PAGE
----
The Importance of Empowering People to Work Independently

By Tracy MacDonald
Aug 2016

Leaders are expected to accomplish a variety of success oriented objectives in a business environment. But if they are constantly bogged down in the minutia of day to day operational decisions, it not only takes away from the planning and building of future initiatives, but also stops productive workflow dead in its tracks. There are two reasons why this is bad for business: one is for the growth of the business and the other is directly related to a positive human resources experience for your employees. With leadership initiatives focused on helping employees to work independently, it becomes easier to be productive and have happy employees at the same time.

One of the things that makes people happy in the workplace is the ability to be productive and get things done. When leaders empower their employees to make their own decisions in order to move forward on a project or task, it gives value to the work accomplished. By empowering employees to make their own decisions, and by default experience successes and mistakes, they have an opportunity to learn and grow. That growth process leads to future successes and turns your employees into partners, colleagues, and future leaders.

people train empower reward

These little successes also encourage and support independent work. We’re not suggesting that a business structure consist of several independent people working in silos- that creates a different set of issues and potential problems. The suggestion is to give people an opportunity to think, strategize, build and implement all on their own; to understand the particular challenges they face and the goals they need to reach along with the best way to achieve those goals.

One area where we have seen the vast difference in results from working independently, or depending on others in order to move forward, is in the sales environment. Salespeople are tied directly to profits and revenue for companies, and just about every company needs to sell something in order to be profitable. As the leader of that company, it’s important to hire people who you can trust to get the job done, have the right approach and attitude, and are also independent workers. They are on the phones and in meetings representing your company. They are building relationships and also uncovering the needs of the client, or potential client. All things considered, they are the leaders of their own pipeline and should have the tools, training and support to work independently.  Two of the areas often overlooked for independent operation in a sales environment are structure and pricing.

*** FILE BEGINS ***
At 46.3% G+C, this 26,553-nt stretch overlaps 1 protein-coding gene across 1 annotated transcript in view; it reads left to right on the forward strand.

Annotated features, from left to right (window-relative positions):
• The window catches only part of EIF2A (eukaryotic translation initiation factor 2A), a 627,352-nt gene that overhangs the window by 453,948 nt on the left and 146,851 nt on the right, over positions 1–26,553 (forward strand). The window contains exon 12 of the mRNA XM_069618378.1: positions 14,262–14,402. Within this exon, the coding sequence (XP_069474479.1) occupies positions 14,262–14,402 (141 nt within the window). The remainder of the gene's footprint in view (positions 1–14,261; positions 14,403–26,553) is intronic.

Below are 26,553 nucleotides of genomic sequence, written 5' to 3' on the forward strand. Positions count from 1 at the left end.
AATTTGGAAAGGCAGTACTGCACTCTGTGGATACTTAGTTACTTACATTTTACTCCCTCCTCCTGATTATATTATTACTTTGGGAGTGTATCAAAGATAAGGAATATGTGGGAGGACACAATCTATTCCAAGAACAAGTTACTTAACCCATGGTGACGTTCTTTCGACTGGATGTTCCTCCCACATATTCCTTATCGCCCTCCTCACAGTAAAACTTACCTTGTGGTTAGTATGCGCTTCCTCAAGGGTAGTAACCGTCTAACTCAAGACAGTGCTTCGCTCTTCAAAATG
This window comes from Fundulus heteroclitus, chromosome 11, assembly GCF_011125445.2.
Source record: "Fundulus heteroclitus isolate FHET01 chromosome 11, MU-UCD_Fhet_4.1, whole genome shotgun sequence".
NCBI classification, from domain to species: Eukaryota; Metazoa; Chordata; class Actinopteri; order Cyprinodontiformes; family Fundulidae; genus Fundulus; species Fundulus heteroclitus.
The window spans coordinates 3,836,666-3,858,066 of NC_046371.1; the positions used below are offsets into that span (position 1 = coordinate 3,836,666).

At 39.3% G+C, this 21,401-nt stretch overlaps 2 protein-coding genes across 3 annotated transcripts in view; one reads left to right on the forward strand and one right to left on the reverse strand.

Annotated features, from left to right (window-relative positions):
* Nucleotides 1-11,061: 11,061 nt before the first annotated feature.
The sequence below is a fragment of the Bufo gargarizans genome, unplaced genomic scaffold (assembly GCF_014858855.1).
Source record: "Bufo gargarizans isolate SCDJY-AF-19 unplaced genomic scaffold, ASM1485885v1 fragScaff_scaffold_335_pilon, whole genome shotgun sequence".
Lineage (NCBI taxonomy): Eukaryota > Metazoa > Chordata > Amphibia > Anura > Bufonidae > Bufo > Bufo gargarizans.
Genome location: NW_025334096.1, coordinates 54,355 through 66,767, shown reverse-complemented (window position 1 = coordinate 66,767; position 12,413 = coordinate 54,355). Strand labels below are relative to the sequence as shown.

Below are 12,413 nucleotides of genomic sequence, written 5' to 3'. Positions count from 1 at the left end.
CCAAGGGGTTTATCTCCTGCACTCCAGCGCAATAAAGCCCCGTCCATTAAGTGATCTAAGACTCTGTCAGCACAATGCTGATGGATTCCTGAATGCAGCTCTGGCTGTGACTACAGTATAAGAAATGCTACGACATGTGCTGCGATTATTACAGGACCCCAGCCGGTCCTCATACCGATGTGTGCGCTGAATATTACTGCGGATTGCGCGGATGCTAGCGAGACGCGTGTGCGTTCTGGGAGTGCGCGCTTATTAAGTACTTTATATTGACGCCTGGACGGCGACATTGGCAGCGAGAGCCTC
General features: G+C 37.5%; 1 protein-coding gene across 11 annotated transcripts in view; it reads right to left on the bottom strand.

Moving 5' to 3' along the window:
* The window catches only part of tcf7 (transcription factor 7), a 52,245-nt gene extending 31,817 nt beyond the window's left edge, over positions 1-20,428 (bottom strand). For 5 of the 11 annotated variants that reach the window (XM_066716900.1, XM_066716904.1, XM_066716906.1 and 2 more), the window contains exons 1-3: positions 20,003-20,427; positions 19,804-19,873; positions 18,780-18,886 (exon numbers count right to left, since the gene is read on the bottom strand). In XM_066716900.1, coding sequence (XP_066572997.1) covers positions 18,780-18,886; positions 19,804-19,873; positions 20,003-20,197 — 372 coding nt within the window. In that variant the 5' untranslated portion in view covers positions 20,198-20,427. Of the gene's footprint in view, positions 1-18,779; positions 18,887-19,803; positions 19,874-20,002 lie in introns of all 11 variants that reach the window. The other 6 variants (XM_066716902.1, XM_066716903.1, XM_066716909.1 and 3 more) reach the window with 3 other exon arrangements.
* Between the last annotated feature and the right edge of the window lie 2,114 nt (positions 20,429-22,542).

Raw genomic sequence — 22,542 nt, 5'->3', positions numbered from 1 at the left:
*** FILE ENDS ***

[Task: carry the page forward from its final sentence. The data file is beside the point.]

By structure, we are referring to uncovering what the client needs and presenting the appropriate solution. This requires training for salespeople and communication early on with those who are experts in the operational backbone of the products being sold. If salespeople are trained at the beginning, they will at least have the foundation for being able to speak intelligently, and with conviction, about possible solutions for a client’s needs. In the situations where they are just gathering information and then have to go back to sales operations people or sales engineers, it disempowers them to have that leadership role with the client. They become “just the sales person” and are then looked upon as the person trying to reach a number, not necessarily provide a solution to a problem or challenge the customer is having.

By price, we are talking about the one thing that brings in profits and that leadership is constantly reporting back to shareholders and Boards. Depending on the industry, it may not be possible for all sales people to have every detail needed to quote an accurate price but there should at least be guidelines and ballpark numbers. In the most productive workplaces, sales people have access to pricing guidelines and are taught how to price what their clients need, as well as build in contingencies as necessary. Without this, they are dependent on others who are working on multiple projects and take longer to produce the desired result- a quote, and ultimately a sale. By having the salesperson in control of that process, it gives him/her a level of legitimacy in the process as well as control over the information because he/she  better understands all aspects of the process.

Emotionally, giving control, will build confidence among your employees and encourage future similar behaviors. It will also help to define and identify future leaders, which can be helpful when reorganizing or growing your business. That confidence and self-esteem takes us right back to the positive human resources experience mentioned earlier.

Unless you are self-employed, most of us work in environments where several people are working together in departments or groups. The healthiest of those departments, and ultimately companies, are those where people feel important, valued and part of the success of their department, and the company as a whole. Negative attitudes and feelings can spread like wildfire through a company and do immeasurable damage that affects the bottom line and can take years from which to recover. In the end, it’s important for all of us to let go of the “control freak” on the inside in order to empower all of those who can help us be successful on the outside.

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